Carrying Your Love With Me

A look into how grief is experienced over time

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Grief is defined as “deep sorrow, especially that caused by someone’s death.” Although it has a definition, grief means something different for every person.

On July 16, 2018, my father passed away suddenly from a heart attack at 40 years old. As paramedics flooded my apartment and a police officer told me the fatal news, my knees buckled and I collapsed onto the pavement outside. I remember sobbing uncontrollably until my vision was blurry and I was light-headed. This was one of my earliest experiences with grief at 13 years old. 

People always told me that it would get easier with time, which I never believed. Even after six months, the pain of losing my dad only became harder to bear. Now, almost two years later, I know that grief evolves as time goes on. In my case, eventually, my father’s death became easier to accept and deal with. But there are still those moments where I feel just as upset as I did the day he passed away. 

Grief is experienced differently by every person. There are no rules for how long or how often you should grieve for your loss. However, what many people can agree on is that losing a loved one is a complicated and heartbreaking process that appears to last a lifetime.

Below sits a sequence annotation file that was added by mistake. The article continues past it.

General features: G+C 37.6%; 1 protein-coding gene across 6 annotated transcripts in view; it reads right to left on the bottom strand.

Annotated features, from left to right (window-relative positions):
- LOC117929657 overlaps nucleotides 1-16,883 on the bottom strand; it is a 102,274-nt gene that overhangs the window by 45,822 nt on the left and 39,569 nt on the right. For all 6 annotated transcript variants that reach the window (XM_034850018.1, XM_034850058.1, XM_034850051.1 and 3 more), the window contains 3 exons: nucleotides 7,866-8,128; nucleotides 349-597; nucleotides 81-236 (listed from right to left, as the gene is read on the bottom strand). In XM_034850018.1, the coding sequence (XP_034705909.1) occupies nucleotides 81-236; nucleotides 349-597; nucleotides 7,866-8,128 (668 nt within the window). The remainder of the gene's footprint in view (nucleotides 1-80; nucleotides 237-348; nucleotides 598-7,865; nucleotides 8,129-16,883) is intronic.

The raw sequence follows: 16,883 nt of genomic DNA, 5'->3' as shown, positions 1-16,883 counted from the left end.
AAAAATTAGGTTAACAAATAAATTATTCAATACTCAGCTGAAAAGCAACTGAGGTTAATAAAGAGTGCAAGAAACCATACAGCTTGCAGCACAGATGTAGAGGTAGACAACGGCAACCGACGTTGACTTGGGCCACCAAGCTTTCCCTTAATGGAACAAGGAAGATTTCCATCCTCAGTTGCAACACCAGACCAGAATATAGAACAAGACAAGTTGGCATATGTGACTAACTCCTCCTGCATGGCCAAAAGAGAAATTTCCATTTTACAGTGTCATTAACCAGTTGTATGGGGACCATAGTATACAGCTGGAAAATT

How grief is felt varies by the day. It can be a constant feeling of sorrow or occasional reminders of your loss throughout the day. As bad as it may seem, some days I forget that my dad isn’t here anymore. This happens to me more often as time passes. Other days, I’ll be upset to the point that I don’t want to get out of bed. 

If I had one piece of advice for anyone who has recently lost a loved one, it would be to talk to the people who love you and remind yourself that you’re not alone. When you talk about your loved one that you’ve lost, you’re keeping their love for you alive. ”

The main reason I can smile again after losing my dad is, that I received support from my closest friends and family. When my father first passed away, I didn’t open up to anybody about what I was feeling. As time went on, I got more comfortable talking about my emotions, and that’s when I started to heal. I found myself hanging out with friends and leaving the house, which are both things that I didn’t do for about seven months.

Opening up to people who wanted to listen and help me was the best decision I could have made. I wasn’t handling my thoughts and feelings alone anymore. If I had one piece of advice for anyone who has recently lost a loved one, it would be to talk to the people who love you and remind yourself that you’re not alone. When you talk about your loved one that you’ve lost, you’re keeping their love for you alive.

My father was a great man who dedicated his life to providing for his family. All of the love he held for me continues to persist every day. My dad isn’t here with me now, but he lives on in my heart, and I know that I will carry his love with me for the rest of my life.